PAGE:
The Court reviews the Commissioner’s decision to determine whether substantial evidence in the record as a whole supports the factual findings and whether the correct legal standards were applied. Wall v. Astrue, 561 F.3d 1048, 1052 (10th Cir. 2009). Substantial evidence is such relevant evidence as a reasonable mind might accept as adequate to support a conclusion. Id. “It requires more than a scintilla, but less than a preponderance.” Lax, 489 F.3d at 1084. Evidence is not substantial if it is overwhelmed by other evidence in the record. Grogan v. Barnhart, 399 F.3d 1257, 1261-62 (10th Cir. 2005). In reviewing the Commissioner’s decision, the Court may neither reweigh the evidence nor substitute its judgment for that of the agency. Salazar v. Barnhart, 468 F.3d 615, 621 (10th Cir. 2006). “On the other hand, if the ALJ failed to apply the correct legal test, there is a ground for reversal apart from a lack of substantial evidence.” Thompson v. Sullivan, 987 F.2d 1482, 1487 (10th Cir. 1993).

III. ANALYSIS

Plaintiff challenges the ALJ’s decision in several respects, arguing that: (1) the ALJ failed at step two to consider all medically-documented impairments and the combined effect of those impairments, which had an adverse impact on the ALJ’s analysis at subsequent steps of the evaluation; (2) at step three, the ALJ failed to properly evaluate whether Plaintiff’s impairments met or medically equaled the severity of the listing of impairments; (3) the ALJ’s finding that Plaintiff had the RFC for a range of light work is not supported by substantial evidence; and (4) the ALJ’s step five determination is not supported by substantial evidence. (ECF No. 13.) Each of these assignments of error relates, in some way, to the ALJ’s treatment of Plaintiff’s lichen planus condition. The Court finds that the ALJ did not properly analyze or discuss this condition along with Plaintiff’s other impairments, which mandates reversal.

A. Lichen Planus

The Court’s August 30, 2013 Order that reversed the ALJ’s July 27, 2011 decision and remanded the matter for further proceedings was based almost entirely on the ALJ’s analysis of Plaintiff’s lichen planus condition. Houseman, 2013 WL 4657646, at *4. In her July 2011 decision, the ALJ found Plaintiff’s lichen planus was not a severe condition:

Claimant has also been treated for some gynecological conditions which were non-severe, namely lichen planus and irregular uterine bleeding. She has been treated for lichen planus and abnormal uterine bleeding by physicians at the University of Colorado Hospital. Claimant apparently was diagnosed with lichen planus nearly two decades ago. After the diagnosis, claimant went on to work on a full-time basis and raise a family. Her treatment for these conditions have included dilation and curettage (D&C) procedures and use of topical ointments and oral medications. She reported in August of 2010 that her medications were very helpful and prevented flares. Therefore, while medically determinable, these conditions did not impose more than minimal limitations in the ability to do basic work activities and were consequently non-severe.

(R. at 23 (citations omitted).) The Court disagreed, and found that the ALJ’s conclusion was “overwhelmed by evidence of treating physicians who proffer evidence to the contrary.” Houseman, 2013 WL 4657646, at *4. The Court also specifically rejected Defendant’s contention that because Plaintiff had endured lichen planus for two decades, this justified the ALJ’s finding that the condition was not severe. Id. at n.6. To the contrary, the Court noted that Plaintiff’s condition was “worsening” as recently as February 2011. Id. The Court further stated that “[a]ny notion that Plaintiff did not show that she was limited by lichen planus is absurd.” Id. at n.7. The Court directed the ALJ to review all the medical reports in greater detail on remand, and noted that “the ALJ well may need to obtain further medical evidence on Plaintiff’s condition so that the record can be properly developed before a final ALJ decision is made.” Id. at n.5.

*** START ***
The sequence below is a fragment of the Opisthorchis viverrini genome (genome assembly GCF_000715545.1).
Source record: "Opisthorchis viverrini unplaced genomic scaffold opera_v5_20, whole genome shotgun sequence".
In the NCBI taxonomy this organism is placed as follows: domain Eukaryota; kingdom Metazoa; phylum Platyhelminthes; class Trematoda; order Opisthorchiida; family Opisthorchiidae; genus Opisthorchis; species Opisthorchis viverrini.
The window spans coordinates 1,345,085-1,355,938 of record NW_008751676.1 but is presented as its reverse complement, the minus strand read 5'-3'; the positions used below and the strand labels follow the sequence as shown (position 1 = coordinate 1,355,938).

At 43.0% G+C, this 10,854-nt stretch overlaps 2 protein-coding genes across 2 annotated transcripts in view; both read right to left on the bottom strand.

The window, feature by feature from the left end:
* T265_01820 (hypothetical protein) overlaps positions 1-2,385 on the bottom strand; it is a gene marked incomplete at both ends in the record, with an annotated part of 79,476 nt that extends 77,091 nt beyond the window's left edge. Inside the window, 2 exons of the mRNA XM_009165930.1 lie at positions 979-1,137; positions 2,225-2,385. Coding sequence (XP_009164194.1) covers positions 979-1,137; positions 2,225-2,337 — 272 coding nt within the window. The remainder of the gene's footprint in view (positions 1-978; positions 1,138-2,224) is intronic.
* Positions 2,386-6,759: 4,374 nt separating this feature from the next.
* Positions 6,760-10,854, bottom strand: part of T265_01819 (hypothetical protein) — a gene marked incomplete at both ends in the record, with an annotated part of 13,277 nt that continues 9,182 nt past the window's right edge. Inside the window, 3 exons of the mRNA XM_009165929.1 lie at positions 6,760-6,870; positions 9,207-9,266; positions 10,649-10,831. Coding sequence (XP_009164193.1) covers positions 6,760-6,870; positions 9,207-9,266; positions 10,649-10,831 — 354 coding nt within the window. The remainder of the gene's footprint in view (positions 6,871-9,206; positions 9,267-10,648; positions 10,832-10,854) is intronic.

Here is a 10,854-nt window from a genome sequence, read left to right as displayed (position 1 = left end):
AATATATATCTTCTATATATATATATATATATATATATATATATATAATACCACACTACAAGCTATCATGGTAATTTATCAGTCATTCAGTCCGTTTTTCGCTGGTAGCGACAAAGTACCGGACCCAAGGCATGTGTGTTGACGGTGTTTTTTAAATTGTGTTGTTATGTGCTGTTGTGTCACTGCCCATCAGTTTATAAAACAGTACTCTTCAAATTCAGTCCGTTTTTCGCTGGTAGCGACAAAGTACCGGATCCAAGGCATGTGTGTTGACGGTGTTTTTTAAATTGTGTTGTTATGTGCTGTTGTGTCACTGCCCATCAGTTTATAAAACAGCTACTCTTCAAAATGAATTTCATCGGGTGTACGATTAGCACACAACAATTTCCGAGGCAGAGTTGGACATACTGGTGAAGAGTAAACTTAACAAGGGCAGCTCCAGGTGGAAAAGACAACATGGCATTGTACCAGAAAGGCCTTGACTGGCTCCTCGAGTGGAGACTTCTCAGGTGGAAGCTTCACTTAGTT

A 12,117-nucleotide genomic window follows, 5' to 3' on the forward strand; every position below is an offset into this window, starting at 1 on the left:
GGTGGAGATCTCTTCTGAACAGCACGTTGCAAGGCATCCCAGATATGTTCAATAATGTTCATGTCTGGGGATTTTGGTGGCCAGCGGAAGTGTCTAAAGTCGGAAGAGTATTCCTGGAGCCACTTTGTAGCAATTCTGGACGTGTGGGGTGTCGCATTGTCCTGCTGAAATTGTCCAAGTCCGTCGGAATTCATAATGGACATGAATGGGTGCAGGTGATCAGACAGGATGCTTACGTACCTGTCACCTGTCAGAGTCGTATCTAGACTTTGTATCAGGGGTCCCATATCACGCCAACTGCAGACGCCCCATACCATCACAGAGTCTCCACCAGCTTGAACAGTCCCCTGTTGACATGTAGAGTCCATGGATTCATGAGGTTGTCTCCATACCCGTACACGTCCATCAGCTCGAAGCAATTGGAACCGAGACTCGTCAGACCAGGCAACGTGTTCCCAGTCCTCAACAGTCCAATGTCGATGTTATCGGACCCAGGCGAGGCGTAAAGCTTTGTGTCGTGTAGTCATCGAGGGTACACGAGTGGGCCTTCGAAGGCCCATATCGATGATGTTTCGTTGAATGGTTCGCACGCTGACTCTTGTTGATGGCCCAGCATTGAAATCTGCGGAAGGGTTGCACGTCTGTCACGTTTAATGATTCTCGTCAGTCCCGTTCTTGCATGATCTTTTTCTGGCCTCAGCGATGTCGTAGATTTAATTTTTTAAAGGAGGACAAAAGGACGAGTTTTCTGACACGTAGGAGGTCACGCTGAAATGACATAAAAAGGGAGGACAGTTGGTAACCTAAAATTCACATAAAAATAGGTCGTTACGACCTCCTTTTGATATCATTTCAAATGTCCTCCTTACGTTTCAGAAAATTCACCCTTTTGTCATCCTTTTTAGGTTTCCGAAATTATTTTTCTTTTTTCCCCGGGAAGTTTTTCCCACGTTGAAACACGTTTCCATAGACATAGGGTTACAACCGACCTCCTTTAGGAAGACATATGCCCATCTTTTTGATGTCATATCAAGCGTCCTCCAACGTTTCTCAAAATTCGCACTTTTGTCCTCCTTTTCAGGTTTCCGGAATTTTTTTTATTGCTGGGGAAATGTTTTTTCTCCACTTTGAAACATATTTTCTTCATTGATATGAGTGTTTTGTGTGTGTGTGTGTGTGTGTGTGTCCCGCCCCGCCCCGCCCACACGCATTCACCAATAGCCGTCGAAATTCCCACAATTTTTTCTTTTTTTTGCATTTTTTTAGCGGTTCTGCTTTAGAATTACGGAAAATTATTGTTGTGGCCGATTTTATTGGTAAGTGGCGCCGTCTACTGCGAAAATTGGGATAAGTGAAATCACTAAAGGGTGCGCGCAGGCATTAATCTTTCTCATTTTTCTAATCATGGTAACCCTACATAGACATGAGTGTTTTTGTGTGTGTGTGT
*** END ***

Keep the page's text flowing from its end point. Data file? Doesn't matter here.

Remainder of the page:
In her May 20, 2014 decision following the Court’s remand Order, the ALJ found that Plaintiff’s lichen planus was a severe condition. (R. at 870.) However, the ALJ did not find that the lichen planus met or equaled the severity of any established listing of impairments. (Id. at 871.) The ALJ went on to reach a conclusion in the RFC portion of the analysis similar to that in her July 2011 decision:

The claimant has also been treated for lichen planus and irregular uterine bleeding. She has been treated by physicians at the University of Colorado Hospital. The claimant apparently was diagnosed with lichen planus nearly two decades ago. After the diagnosis, the claimant went on to work on a full-time basis and raise a family. Treatment for these conditions have included dilated and curettage (D&C) procedures and use of topical ointments and oral medications. The claimant reported in August of 2010 that her medications were very helpful and prevented flares. The Claimant has experienced periods of flares; however, the evidence does not reflect that the claimant has been referred to a specialty clinic. Further it is not clear that the claimant has been consistent in complying with prescribed treatment, given her conflicting reports; in June 2012, for example, the claimant initially reported using Clobetasol cream a few times per month, but after examination reported that she is using it daily for years. The evidence does not establish the extreme limitations alleged by the claimant. To accommodate the claimant’s symptoms, however, the undersigned limits the claimant to work involving a sit/stand option, reasonable access to a bathroom and no constant talking to the general public or co-workers.

(Id. at 874 (citations omitted).)

Plaintiff objects to the ALJ’s characterization of her lichen planus. Plaintiff argues that she has not merely experienced “periods of flares”; rather, her lichen planus exhibits a chronic and unremitting condition. (ECF No. 13 at 34.) The Court agrees that the ...